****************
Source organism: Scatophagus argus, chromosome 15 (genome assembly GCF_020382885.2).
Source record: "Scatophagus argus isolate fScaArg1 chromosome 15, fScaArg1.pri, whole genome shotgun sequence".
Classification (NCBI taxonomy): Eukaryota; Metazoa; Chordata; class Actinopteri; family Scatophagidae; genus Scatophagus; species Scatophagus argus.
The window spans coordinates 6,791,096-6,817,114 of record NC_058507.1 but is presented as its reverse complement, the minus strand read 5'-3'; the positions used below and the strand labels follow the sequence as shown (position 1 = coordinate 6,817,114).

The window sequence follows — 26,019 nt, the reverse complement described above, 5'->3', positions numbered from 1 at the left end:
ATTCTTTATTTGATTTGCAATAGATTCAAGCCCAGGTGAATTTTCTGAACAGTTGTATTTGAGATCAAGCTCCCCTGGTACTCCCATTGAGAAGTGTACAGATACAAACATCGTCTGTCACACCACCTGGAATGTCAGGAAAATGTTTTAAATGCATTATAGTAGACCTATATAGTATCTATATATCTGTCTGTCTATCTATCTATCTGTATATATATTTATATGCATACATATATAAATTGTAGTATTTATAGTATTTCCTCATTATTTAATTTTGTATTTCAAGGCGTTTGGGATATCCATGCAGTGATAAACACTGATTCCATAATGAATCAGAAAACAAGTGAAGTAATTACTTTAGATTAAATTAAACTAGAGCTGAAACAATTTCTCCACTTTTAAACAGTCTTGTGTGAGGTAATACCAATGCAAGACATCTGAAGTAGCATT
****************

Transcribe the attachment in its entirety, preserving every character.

Source organism: Scatophagus argus, chromosome 15 (genome assembly GCF_020382885.2).
Source record: "Scatophagus argus isolate fScaArg1 chromosome 15, fScaArg1.pri, whole genome shotgun sequence".
Classification (NCBI taxonomy): Eukaryota; Metazoa; Chordata; class Actinopteri; family Scatophagidae; genus Scatophagus; species Scatophagus argus.
The window spans coordinates 6,791,096-6,817,114 of record NC_058507.1 but is presented as its reverse complement, the minus strand read 5'-3'; the positions used below and the strand labels follow the sequence as shown (position 1 = coordinate 6,817,114).

The window sequence follows — 26,019 nt, the reverse complement described above, 5'->3', positions numbered from 1 at the left end:
ATTCTTTATTTGATTTGCAATAGATTCAAGCCCAGGTGAATTTTCTGAACAGTTGTATTTGAGATCAAGCTCCCCTGGTACTCCCATTGAGAAGTGTACAGATACAAACATCGTCTGTCACACCACCTGGAATGTCAGGAAAATGTTTTAAATGCATTATAGTAGACCTATATAGTATCTATATATCTGTCTGTCTATCTATCTATCTGTATATATATTTATATGCATACATATATAAATTGTAGTATTTATAGTATTTCCTCATTATTTAATTTTGTATTTCAAGGCGTTTGGGATATCCATGCAGTGATAAACACTGATTCCATAATGAATCAGAAAACAAGTGAAGTAATTACTTTAGATTAAATTAAACTAGAGCTGAAACAATTTCTCCACTTTTAAACAGTCTTGTGTGAGGTAATACCAATGCAAGACATCTGAAGTAGCATT